As we mentioned before, there is a record that since the Inca Pachacutec entered the government, he modified the laws with which the Inca people were governed. The change’s importance was that the previous rulers had to be dug up to worship him. This would explain why the first rulers did not have or have large extensions of land and yanaconas. It is estimated that these bodies could have been found in the Qoricancha, as part of the Hurín dynasty. The Hanan dynasty began with this Inca, who defined the state in two powers that could be understood as the Executive Power on the part of the Inca and the Hanan dynasty and the Religious Power on the part of the priests and that would remain on the hands of the Hurín dynasty.
In this way, the mallquis acquired political participation since the dead Incas continued owner of their domains. The son who became an Inca inherited nothing of his father’s achievements. In this way, the previous royal family continued to exercise political influence and social control. That is to say, a part of the tributes and harvests continued to be sent to the entire family of the dead Inca. These royal families were also able to make their daughters possible coyas of the Incas.
The mummified bodies participated in the main ceremonies, religious rituals in toasts after battles or celebrations, and even lunches. Food was burned in front of them as a way of they were consuming it. They also participated in the Huarachico, where they toasted with the young people who went through the entire ceremony to become the future orejones. Another important festivity was held at Hallamarca Raymi, which was a festivity where people passed with the dead and for obvious reasons with the mallquis.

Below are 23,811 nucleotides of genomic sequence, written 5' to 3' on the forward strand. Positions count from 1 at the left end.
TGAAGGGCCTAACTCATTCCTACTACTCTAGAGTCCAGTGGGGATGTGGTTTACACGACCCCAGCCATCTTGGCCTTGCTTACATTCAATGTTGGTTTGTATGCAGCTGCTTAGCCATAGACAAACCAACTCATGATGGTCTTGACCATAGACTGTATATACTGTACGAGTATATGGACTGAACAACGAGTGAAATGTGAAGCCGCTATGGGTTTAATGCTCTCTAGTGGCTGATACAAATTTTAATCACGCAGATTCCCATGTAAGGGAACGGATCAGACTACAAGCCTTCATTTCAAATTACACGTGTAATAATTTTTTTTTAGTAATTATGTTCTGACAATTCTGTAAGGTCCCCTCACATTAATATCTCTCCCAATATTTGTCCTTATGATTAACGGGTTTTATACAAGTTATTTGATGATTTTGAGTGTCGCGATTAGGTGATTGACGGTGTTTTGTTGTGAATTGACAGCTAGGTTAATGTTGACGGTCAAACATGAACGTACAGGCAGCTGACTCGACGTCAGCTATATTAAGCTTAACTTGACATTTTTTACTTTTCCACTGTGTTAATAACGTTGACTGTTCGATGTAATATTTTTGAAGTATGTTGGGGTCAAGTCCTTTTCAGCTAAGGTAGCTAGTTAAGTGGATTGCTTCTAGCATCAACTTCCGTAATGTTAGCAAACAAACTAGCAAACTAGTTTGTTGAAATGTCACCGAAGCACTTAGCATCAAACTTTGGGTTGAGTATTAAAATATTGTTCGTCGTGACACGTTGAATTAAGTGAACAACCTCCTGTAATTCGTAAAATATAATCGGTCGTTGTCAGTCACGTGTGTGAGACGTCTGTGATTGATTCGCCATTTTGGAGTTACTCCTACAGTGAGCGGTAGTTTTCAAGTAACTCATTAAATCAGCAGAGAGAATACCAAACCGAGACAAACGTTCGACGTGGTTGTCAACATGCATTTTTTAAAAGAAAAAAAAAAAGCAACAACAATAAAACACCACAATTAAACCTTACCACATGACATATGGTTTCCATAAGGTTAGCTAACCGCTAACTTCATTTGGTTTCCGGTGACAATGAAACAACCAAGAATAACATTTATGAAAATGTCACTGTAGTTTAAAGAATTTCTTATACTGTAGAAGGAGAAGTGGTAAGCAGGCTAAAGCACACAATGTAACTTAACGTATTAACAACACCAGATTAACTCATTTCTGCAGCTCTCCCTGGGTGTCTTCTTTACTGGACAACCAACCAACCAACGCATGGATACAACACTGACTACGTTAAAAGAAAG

The descendants selected by this Inca or Mallqui, a man and a woman, acted as spokespersons to communicate their interests during State decisions. They symbolically acted as protectors of all their offspring and if they wanted, for example, a marriage with a daughter or granddaughter of the mallqui, the spokespersons gave the go-ahead or the denial. Like the case of Huáscar who had to pay tribute to the mallqui of the Inca Yupanqui to get married. According to some chroniclers, this detail greatly annoyed the young Inca who spoke out against this custom, saying that one had to govern for the living and not for the dead. This brief comment generated rejection by the most important panacas.
The coyas were the Inca couple, they were also considered a deity. Like the Incas, once the body of the coya died, it was turned into a mallqui. It likely played an important role beyond life. This tells us that the presence of women in the ancient Andean world had a strong influence.
What record is there of mummies or mallquis?
- The mallqui of the first ruler, Manco Cápac, was not mummified. There are only records that a finely decorated stone figure was used instead.
- From Sinchi Roca to Yahuar Waqac, they have been mummified with old and ineffective techniques. That is, without much knowledge of skin preservation.
- The first Inca to be mummified more exquisitely began with the father of Pachacútec, Wiracocha.
- After the brothers’ war, Atahualpa burned Tupac Yupanqui’s mallqui.
- Huáscar was murdered and thrown into a river.
- Atahualpa after being hanged, it is said that the body was sent to Quito and probably has a mallqui.
- The rest of the mallquis were burned and others, unfortunately, disappeared after the conquest.
By Ticket Machu Picchu – Last updated, February 24, 2023